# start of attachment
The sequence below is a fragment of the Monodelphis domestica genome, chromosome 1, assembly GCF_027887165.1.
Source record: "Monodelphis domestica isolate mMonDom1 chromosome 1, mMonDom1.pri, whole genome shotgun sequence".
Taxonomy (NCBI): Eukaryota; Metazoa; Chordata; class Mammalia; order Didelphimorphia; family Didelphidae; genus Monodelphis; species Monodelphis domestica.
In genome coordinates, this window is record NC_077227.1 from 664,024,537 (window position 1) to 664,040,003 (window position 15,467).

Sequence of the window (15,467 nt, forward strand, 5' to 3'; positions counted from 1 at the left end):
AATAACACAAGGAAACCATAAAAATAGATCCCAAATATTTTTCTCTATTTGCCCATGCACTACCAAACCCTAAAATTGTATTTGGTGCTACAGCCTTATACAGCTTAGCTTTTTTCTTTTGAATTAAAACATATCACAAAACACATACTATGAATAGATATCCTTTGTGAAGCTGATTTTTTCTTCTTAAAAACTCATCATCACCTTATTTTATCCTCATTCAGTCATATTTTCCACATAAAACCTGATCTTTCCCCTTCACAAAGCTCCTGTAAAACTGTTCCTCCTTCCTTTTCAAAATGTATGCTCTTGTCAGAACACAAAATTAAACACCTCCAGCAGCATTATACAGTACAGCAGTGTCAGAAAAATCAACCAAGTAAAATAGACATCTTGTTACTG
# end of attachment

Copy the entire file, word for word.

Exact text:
The sequence below is a fragment of the Monodelphis domestica genome, chromosome 1, assembly GCF_027887165.1.
Source record: "Monodelphis domestica isolate mMonDom1 chromosome 1, mMonDom1.pri, whole genome shotgun sequence".
Taxonomy (NCBI): Eukaryota; Metazoa; Chordata; class Mammalia; order Didelphimorphia; family Didelphidae; genus Monodelphis; species Monodelphis domestica.
In genome coordinates, this window is record NC_077227.1 from 664,024,537 (window position 1) to 664,040,003 (window position 15,467).

Sequence of the window (15,467 nt, forward strand, 5' to 3'; positions counted from 1 at the left end):
AATAACACAAGGAAACCATAAAAATAGATCCCAAATATTTTTCTCTATTTGCCCATGCACTACCAAACCCTAAAATTGTATTTGGTGCTACAGCCTTATACAGCTTAGCTTTTTTCTTTTGAATTAAAACATATCACAAAACACATACTATGAATAGATATCCTTTGTGAAGCTGATTTTTTCTTCTTAAAAACTCATCATCACCTTATTTTATCCTCATTCAGTCATATTTTCCACATAAAACCTGATCTTTCCCCTTCACAAAGCTCCTGTAAAACTGTTCCTCCTTCCTTTTCAAAATGTATGCTCTTGTCAGAACACAAAATTAAACACCTCCAGCAGCATTATACAGTACAGCAGTGTCAGAAAAATCAACCAAGTAAAATAGACATCTTGTTACTG